This fall the Peary-MacMillan Arctic Museum is marking the 100th anniversary of the death of Minik Wallace, an Inughuit man who was orphaned while living in New York City in the late 1890s, with a photography exhibit, Caught in the Middle: the Tragic Life of Minik Wallacein the foyer of Hubbard Hall.
Minik, or Mene as he was sometimes called, was born about 1891 in northwestern Greenland. He died in Pittsburg, New Hampshire in 1918 as a result of the influenza pandemic. His life was shaped by his father’s decision, in 1897, to travel from their home in Greenland to New York. Robert Peary, who spent that summer in Greenland, had been asked by staff at the American Museum of Natural History to bring an Inughuit man to New York to work with the museum for a year so they could learn more about Inuit culture. In the end, six people made the trip, three men, a woman, and two children, including Minik and his father Qissuk.
What began as an adventure ended in tragedy. Within months Qissuk and three of the others had died of tuberculosis, leaving Minik, aged about 7, an orphan far from home. William Wallace, an employee of the museum, adopted him and for the next decade Minik lived the life of an American middle-class boy, attending school, playing sports, and going to church. His life was disrupted in 1907 by the shocking discovery that his father’s body, rather than being buried as he had been told, had been processed by museum staff and his bones stored in the museum. Minik was unsuccessful in his campaign to have his father’s bones returned to him for burial. Disillusioned, he moved back to Greenland but later returned to the United States, where he succumbed to Spanish flu. His upbringing left him feeling like an outsider in both places. He was an early example of the dislocation felt by many Indigenous children sent to residential schools in subsequent decades.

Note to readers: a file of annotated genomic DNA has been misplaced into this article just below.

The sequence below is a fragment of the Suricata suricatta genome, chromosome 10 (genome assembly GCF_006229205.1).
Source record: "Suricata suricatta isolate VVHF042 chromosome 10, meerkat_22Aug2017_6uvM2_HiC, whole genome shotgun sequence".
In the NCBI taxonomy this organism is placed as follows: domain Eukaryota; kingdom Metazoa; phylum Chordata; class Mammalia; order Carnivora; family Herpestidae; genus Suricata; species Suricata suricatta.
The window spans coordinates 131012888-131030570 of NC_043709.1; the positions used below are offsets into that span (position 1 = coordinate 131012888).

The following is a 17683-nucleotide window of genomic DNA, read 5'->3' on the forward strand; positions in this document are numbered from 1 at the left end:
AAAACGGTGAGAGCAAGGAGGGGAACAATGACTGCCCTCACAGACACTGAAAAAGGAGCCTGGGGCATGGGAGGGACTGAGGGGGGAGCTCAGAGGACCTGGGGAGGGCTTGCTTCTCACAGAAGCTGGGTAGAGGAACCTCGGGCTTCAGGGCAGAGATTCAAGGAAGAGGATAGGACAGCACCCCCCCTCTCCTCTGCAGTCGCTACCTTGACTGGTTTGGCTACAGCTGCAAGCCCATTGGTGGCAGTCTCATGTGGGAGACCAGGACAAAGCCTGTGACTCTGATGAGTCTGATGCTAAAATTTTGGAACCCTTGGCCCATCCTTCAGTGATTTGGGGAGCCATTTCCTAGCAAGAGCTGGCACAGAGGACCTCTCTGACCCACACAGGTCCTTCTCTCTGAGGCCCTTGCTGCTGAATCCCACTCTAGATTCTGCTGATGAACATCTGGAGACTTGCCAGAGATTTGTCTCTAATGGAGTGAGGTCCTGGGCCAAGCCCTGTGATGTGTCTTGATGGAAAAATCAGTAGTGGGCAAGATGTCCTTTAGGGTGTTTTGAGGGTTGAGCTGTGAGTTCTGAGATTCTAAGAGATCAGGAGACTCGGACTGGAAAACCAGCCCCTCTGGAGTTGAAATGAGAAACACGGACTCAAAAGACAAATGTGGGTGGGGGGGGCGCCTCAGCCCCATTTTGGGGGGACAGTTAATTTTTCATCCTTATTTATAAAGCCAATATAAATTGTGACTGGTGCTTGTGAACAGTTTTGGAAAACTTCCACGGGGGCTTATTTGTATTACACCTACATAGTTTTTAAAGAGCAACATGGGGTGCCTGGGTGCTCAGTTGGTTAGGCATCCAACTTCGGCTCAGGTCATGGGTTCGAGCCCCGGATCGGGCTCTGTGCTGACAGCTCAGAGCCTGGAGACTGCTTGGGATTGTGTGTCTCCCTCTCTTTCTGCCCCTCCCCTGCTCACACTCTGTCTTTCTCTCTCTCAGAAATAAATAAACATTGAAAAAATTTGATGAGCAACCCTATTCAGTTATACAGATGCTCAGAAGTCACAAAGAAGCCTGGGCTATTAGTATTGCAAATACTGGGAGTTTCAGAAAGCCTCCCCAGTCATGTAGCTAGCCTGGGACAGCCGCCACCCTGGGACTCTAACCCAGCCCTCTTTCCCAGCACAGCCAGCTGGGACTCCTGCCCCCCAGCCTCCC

Caught in the Middle is on view in the Hubbard Hall foyer at the museum’s entrance through January 20, 2019. The Museum is located on the first floor of Hubbard Hall on the Bowdoin College campus and is open Tuesday through Saturday 10 AM – 5 PM and Sunday 2 – 5 PM. Closed Mondays and national holidays. The foyer is open to the public daily during the semester from 8 AM – 6 PM. Admission is free.